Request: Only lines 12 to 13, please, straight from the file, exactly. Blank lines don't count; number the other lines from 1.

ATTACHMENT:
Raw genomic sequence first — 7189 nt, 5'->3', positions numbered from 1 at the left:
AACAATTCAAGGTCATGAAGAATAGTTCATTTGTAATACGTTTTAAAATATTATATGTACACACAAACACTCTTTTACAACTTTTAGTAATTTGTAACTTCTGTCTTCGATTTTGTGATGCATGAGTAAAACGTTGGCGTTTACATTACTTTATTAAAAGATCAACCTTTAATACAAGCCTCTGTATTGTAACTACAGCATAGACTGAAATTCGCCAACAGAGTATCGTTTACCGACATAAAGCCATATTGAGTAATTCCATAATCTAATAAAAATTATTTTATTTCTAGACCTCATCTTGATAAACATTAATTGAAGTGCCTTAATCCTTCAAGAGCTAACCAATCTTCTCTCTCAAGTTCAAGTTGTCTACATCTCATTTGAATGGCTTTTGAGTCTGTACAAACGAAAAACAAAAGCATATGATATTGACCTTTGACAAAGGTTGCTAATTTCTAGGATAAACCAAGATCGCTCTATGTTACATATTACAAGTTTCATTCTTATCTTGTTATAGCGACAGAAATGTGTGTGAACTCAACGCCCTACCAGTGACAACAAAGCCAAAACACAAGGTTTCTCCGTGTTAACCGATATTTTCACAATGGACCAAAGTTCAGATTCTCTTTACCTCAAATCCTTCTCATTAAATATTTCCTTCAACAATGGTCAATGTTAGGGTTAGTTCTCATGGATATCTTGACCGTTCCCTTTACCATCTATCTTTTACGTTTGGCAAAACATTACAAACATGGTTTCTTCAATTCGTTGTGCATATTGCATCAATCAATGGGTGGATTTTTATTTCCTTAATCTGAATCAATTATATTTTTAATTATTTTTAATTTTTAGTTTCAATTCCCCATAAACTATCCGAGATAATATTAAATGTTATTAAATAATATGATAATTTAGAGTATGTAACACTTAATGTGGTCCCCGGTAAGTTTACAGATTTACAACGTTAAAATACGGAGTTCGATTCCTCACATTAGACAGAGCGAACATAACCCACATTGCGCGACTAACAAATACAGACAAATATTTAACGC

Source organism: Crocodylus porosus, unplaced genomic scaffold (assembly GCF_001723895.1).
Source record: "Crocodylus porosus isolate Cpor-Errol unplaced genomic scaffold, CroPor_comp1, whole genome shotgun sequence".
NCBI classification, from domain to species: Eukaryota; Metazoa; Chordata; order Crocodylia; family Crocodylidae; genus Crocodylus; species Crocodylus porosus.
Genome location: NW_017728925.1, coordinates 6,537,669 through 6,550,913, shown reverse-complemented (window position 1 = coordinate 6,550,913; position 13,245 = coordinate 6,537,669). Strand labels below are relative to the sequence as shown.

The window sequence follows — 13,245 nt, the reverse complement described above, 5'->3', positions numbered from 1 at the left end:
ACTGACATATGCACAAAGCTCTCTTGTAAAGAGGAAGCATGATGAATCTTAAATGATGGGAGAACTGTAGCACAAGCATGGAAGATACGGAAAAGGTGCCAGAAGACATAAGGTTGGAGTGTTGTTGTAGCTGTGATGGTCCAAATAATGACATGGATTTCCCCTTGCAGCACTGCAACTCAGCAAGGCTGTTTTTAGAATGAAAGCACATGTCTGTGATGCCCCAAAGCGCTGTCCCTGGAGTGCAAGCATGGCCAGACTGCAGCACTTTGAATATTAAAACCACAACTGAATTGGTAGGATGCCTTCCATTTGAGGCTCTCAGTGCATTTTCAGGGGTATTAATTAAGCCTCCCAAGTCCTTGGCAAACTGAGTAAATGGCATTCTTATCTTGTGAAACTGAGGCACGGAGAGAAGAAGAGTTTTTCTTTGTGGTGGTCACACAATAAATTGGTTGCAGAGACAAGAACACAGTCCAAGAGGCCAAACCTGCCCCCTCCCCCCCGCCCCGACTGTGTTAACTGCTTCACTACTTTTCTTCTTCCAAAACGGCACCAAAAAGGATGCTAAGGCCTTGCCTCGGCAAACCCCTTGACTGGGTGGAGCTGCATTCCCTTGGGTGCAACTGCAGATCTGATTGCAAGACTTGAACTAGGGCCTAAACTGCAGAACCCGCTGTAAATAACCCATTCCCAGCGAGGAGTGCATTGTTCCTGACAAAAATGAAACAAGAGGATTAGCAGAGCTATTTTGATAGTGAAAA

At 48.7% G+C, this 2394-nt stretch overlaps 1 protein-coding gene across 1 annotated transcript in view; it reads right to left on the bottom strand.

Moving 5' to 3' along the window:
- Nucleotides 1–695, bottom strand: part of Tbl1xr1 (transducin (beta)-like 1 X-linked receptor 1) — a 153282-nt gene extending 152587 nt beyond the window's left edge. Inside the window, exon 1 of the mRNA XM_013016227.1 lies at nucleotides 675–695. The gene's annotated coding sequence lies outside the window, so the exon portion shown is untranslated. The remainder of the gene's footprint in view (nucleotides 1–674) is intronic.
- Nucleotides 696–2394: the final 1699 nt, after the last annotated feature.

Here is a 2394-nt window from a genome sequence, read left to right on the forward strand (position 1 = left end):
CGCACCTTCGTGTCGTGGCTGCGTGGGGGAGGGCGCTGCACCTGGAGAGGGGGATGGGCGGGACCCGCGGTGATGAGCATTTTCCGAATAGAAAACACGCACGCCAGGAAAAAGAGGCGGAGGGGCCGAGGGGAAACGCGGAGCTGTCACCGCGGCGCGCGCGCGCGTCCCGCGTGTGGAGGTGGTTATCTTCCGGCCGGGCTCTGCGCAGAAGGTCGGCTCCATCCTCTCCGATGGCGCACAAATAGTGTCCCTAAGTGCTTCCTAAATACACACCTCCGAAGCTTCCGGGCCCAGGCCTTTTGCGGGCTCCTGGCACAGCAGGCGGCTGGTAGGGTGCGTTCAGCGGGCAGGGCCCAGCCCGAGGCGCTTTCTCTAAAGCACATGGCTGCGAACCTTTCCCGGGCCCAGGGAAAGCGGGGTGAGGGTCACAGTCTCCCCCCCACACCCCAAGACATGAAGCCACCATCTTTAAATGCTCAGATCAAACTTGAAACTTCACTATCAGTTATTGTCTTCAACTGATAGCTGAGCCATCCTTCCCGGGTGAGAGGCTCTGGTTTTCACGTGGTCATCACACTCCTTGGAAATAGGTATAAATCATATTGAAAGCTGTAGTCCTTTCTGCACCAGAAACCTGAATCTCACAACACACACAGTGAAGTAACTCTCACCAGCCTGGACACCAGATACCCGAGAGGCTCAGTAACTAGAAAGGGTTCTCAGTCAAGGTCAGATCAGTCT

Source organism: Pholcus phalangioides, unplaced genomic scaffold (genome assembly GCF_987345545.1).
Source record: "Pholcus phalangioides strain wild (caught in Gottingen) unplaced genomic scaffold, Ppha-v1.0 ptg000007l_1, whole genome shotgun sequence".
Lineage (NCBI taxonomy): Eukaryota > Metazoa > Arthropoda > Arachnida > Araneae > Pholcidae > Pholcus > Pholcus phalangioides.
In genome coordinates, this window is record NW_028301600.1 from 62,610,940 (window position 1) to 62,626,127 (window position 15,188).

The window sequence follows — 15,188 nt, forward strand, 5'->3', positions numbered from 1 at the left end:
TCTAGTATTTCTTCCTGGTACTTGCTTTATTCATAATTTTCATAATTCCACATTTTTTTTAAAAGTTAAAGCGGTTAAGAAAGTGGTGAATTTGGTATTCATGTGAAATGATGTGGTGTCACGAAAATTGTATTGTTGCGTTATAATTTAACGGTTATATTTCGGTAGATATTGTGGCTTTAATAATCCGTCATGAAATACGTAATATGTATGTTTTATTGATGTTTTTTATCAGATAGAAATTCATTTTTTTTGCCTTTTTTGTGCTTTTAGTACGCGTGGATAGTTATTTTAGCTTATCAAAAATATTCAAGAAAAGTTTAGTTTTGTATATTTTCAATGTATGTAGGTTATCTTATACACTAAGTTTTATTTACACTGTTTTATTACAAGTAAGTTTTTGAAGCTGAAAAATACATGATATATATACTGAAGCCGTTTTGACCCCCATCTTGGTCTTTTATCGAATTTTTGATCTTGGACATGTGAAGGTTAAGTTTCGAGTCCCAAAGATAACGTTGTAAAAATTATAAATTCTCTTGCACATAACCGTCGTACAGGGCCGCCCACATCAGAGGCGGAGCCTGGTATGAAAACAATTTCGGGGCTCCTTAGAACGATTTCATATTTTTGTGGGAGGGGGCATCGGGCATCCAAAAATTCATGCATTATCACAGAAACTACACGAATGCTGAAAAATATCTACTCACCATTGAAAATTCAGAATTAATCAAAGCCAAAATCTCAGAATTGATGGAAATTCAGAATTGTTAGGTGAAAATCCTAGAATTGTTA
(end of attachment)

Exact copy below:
- Nucleotides 696–2394: the final 1699 nt, after the last annotated feature.

Here is a 2394-nt window from a genome sequence, read left to right on the forward strand (position 1 = left end):